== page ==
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Terrence Malick’s Legacy Lives in ‘The Vessel’

“He would walk on the set, compliment the lighting and tell my brother [who stars as Leo], ‘If I had a face like yours I would have been a star,” says writer/director Julio Quintana.

That attitude would help any film production. For Quintana’s first feature film, it meant much more.

“It was hugely validating for us,” Quintana adds. “Martin gave us a sense of legitimacy.”

The Vessel Official Trailer 1 (2016) - Martin Sheen Movie

“The Vessel” casts Sheen as Father Douglas, a priest watching over a devastated community in an unnamed Latin American town. Ten years ago, a tsunami struck, killing 46 school children after smashing into a nearby school.

Residents still mourn that unfathomable loss. The women dress in black. The community remains numb, unable to move on.

When Leo (Lucas Quintana) miraculously survives following a deadly accident he starts a building project using the school’s remains. The simple act opens old wounds, but it might do much more than that.


Quintana, along with wife and producer Marla Quintana, are no film newbies. They studied under directorial legend Terrence Malick, an executive producer on “The Vessel.”

Marla Quintana served as an intern on Malick’s “Tree of Life,” while her husband joined that film later on as an editing intern.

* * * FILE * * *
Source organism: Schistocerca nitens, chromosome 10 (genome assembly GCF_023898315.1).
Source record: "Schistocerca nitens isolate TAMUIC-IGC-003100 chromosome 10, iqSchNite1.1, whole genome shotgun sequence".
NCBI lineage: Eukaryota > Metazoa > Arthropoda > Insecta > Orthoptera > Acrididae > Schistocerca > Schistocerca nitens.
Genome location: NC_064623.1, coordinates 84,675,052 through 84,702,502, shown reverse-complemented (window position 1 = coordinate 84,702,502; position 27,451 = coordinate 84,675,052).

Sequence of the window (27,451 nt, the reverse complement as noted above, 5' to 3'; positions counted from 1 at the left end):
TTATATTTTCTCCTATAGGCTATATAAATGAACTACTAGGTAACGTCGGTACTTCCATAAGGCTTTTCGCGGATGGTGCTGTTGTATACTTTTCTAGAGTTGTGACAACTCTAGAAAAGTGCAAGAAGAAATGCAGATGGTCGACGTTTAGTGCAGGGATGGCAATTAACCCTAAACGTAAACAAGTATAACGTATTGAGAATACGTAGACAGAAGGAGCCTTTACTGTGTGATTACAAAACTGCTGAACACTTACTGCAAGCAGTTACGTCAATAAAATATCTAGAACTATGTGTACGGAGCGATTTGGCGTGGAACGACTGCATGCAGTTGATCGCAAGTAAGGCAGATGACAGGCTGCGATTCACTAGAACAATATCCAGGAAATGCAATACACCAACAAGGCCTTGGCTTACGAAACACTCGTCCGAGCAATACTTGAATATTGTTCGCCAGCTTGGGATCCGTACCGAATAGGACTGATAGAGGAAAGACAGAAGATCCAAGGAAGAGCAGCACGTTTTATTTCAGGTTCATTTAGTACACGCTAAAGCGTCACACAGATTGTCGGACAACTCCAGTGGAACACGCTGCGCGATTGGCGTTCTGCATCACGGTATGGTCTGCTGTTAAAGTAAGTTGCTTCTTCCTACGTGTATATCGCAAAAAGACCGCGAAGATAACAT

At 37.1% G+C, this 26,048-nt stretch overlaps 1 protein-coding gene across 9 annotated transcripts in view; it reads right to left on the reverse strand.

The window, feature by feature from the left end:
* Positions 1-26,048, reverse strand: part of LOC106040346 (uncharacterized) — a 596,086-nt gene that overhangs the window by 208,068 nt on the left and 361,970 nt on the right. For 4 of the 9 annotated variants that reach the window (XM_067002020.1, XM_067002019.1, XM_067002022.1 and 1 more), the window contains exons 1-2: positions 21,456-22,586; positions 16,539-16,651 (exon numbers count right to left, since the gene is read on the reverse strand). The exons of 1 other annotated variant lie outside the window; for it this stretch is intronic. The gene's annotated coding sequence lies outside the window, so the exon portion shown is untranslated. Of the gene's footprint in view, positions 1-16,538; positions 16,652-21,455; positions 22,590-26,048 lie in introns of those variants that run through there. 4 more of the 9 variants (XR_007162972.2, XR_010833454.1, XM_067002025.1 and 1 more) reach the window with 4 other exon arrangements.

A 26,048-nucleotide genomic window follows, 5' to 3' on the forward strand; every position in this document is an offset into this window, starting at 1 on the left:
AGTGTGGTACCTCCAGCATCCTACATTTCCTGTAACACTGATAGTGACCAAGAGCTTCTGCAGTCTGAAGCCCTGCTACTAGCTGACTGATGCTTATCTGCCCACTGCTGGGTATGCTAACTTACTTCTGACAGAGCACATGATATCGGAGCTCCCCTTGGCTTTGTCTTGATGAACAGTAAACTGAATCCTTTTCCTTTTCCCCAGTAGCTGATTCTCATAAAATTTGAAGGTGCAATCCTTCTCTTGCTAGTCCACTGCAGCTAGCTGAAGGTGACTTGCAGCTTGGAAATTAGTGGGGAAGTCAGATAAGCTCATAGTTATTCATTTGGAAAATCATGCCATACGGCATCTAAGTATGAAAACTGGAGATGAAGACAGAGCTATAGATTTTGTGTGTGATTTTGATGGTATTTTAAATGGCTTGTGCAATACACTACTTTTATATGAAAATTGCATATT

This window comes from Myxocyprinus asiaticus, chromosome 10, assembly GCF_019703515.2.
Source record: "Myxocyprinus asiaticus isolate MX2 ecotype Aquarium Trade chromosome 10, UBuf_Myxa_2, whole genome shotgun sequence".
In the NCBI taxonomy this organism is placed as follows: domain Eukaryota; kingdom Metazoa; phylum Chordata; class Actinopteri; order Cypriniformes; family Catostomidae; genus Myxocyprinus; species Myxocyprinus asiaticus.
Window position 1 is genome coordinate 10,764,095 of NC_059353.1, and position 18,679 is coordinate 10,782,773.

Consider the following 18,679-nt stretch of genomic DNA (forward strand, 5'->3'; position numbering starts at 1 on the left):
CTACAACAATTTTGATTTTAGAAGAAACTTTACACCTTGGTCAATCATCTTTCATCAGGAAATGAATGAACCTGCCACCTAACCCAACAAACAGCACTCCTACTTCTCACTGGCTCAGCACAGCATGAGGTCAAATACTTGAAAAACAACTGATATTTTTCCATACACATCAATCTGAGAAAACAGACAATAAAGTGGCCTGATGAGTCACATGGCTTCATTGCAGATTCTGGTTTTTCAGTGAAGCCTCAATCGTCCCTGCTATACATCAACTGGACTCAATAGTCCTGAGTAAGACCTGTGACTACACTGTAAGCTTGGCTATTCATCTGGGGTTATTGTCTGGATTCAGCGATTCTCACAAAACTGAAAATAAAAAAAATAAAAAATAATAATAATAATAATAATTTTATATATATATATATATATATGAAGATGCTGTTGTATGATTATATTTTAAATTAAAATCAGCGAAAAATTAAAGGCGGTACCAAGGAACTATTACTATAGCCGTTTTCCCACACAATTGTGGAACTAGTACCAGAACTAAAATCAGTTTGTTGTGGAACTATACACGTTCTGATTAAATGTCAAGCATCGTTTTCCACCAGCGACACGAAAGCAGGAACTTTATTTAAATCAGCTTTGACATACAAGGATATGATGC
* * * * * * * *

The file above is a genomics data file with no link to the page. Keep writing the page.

“He took me under his wing, advising me, mentoring me about cinematography,” Julio Quintana says. Malick taught the future director about tackling faith and spirituality on screen without sacrificing one’s integrity.

“Before ‘Tree,’ I didn’t see how you could tackle those in an artistic way. I was just a kid when I met him,” he explains.

RELATED: Producer: Why Faith Movies Must Go Mainstream

Malick also showed him how a director can harness all the tools at his disposal. The veteran’s influence didn’t end there.

“He always taught us, ‘let God be your gaffer,’” Marla Quintana says. To honor that lesson, “The Vessel’s” crew scheduled shooting times around the available light.vessel-lucas-quintana

“You have to move around very quickly before the light fades,” she says. “It also was very efficient. It allowed us to be more limber, with less lighting set ups.”

Planning is everything for a film director… to a point.

“Be open to capturing little magic moments that happens on set,” Julio Quintana adds. “If Terry can make Brad Pitt wait while he shoots a butterfly, we can shoot a sunset.”

Julio Quintana’s first film had an extra set of challenges. He shot “The Vessel” simultaneously in Spanish and in English, in part to market the film to a broader demographic.

The strategy paid off in other ways.

When you’re shooting several takes of the same scene, it’s easy to “fall into a rut,” he says. At those times, Quintana would tell his cast to switch languages and start anew.

“It forced them to stay fresh and think about the lines,” he says. The shift helped Sheen’s character, too.

“Father Douglas is clearly an outsider. In the Spanish version, he’s even more of an outsider … Martin felt [the language changes] affected his English performance.”

“The Vessel” isn’t your typical starter film. It’s about loss and recovery, the ties that bind a community and the role faith plays in its rebirth.

That touched some of the production’s key players, even if they didn’t all adhere to the same faith.

Actress Aris Mejias, who plays Soraya, told the Quintanas during the audition process she had had dreams of tsunamis “her whole life.”

“The movie meant so many things to her,” Julio Quintana says.

The actress wasn’t alone.

“There was a general sense on the set that we were doing something sort of sacred,” he says. “A lot of the cast and crew behaved in a way that said it wasn’t just any other job.”

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